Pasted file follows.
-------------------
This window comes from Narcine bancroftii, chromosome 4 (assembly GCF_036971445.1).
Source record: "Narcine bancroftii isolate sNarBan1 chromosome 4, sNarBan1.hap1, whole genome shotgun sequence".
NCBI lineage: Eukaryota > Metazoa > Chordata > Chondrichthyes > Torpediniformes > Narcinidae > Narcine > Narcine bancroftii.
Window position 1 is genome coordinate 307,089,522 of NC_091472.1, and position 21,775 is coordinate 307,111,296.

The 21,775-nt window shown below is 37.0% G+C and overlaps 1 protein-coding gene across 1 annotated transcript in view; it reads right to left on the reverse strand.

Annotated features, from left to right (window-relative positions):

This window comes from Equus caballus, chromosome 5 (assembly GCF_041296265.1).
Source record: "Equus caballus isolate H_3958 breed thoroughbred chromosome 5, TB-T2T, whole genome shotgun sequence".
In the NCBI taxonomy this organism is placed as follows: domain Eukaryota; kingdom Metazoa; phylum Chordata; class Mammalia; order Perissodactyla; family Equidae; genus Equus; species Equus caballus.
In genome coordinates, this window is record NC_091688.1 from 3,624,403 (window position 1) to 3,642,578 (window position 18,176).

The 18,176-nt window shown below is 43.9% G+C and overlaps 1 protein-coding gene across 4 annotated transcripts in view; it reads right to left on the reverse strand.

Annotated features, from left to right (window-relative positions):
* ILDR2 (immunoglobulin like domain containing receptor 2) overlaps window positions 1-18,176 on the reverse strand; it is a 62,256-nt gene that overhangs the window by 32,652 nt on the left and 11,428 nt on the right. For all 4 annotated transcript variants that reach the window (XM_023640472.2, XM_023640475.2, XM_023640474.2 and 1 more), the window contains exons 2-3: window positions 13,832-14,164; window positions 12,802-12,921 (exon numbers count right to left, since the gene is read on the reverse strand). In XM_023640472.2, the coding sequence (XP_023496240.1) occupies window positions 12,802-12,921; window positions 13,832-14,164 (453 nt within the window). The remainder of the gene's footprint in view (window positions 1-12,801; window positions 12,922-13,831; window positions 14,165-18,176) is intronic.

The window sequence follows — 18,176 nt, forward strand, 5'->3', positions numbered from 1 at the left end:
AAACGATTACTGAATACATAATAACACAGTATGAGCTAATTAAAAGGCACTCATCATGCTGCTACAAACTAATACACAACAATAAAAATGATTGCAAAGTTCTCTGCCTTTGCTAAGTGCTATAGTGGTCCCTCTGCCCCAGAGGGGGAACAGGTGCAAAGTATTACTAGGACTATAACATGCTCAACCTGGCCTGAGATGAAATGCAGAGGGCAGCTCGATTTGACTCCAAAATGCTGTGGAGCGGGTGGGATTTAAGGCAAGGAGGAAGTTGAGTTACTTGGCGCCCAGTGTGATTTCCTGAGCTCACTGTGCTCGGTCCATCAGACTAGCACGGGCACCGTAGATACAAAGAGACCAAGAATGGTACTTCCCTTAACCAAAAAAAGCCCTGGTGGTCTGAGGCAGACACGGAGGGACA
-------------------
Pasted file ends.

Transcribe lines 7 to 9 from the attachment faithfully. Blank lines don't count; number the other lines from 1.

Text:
This window comes from Equus caballus, chromosome 5 (assembly GCF_041296265.1).
Source record: "Equus caballus isolate H_3958 breed thoroughbred chromosome 5, TB-T2T, whole genome shotgun sequence".
In the NCBI taxonomy this organism is placed as follows: domain Eukaryota; kingdom Metazoa; phylum Chordata; class Mammalia; order Perissodactyla; family Equidae; genus Equus; species Equus caballus.